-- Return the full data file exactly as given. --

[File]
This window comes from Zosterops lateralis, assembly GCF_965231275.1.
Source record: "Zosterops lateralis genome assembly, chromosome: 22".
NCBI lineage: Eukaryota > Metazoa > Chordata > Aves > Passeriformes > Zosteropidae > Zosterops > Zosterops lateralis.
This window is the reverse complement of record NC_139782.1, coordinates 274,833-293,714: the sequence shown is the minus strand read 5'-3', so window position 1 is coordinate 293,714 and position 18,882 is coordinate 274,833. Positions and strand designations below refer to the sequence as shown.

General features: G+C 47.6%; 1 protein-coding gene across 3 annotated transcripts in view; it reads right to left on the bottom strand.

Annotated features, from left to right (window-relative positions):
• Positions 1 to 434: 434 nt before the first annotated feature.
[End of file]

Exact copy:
This window comes from Zosterops lateralis, assembly GCF_965231275.1.
Source record: "Zosterops lateralis genome assembly, chromosome: 22".
NCBI lineage: Eukaryota > Metazoa > Chordata > Aves > Passeriformes > Zosteropidae > Zosterops > Zosterops lateralis.
This window is the reverse complement of record NC_139782.1, coordinates 274,833-293,714: the sequence shown is the minus strand read 5'-3', so window position 1 is coordinate 293,714 and position 18,882 is coordinate 274,833. Positions and strand designations below refer to the sequence as shown.

General features: G+C 47.6%; 1 protein-coding gene across 3 annotated transcripts in view; it reads right to left on the bottom strand.

Annotated features, from left to right (window-relative positions):
• Positions 1 to 434: 434 nt before the first annotated feature.